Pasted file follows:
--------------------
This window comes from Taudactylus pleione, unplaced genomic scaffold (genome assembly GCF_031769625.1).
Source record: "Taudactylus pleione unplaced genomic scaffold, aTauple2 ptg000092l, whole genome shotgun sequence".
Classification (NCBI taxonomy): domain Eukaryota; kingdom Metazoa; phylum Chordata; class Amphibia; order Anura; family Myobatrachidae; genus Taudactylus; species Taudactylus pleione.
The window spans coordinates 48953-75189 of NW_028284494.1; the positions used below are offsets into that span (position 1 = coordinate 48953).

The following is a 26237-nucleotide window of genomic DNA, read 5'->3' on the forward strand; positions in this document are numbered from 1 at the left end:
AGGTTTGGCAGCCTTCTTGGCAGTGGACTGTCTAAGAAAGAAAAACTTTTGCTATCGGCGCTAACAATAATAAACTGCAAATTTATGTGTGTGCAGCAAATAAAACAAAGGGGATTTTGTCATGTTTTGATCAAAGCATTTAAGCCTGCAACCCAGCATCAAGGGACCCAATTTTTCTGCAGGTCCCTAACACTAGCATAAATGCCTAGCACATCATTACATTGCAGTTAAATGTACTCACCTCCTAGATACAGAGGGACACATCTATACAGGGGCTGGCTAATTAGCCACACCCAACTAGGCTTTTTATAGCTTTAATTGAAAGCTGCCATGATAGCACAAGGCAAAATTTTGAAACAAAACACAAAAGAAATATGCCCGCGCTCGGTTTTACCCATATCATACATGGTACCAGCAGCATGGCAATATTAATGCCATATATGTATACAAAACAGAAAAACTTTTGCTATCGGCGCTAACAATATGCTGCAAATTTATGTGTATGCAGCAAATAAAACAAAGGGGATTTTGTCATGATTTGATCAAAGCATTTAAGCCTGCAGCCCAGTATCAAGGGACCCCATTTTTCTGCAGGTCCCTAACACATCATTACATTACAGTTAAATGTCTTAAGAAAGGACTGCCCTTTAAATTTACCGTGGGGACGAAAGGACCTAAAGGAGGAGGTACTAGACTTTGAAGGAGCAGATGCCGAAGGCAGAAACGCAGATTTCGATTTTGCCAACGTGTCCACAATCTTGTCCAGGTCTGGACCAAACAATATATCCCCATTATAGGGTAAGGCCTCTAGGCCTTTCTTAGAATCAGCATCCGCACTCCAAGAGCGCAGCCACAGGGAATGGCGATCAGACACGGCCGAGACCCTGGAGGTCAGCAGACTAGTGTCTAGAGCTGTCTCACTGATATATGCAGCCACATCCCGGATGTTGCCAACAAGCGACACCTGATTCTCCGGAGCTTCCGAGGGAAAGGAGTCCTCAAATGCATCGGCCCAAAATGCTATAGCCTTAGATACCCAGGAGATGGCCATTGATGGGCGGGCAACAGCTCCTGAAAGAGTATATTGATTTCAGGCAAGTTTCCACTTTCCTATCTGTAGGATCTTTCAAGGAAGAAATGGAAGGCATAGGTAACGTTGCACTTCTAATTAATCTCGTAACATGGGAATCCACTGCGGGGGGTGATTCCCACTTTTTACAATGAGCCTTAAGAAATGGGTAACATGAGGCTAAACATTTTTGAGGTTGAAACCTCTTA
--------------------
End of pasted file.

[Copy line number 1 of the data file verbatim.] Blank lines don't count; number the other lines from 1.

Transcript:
This window comes from Taudactylus pleione, unplaced genomic scaffold (genome assembly GCF_031769625.1).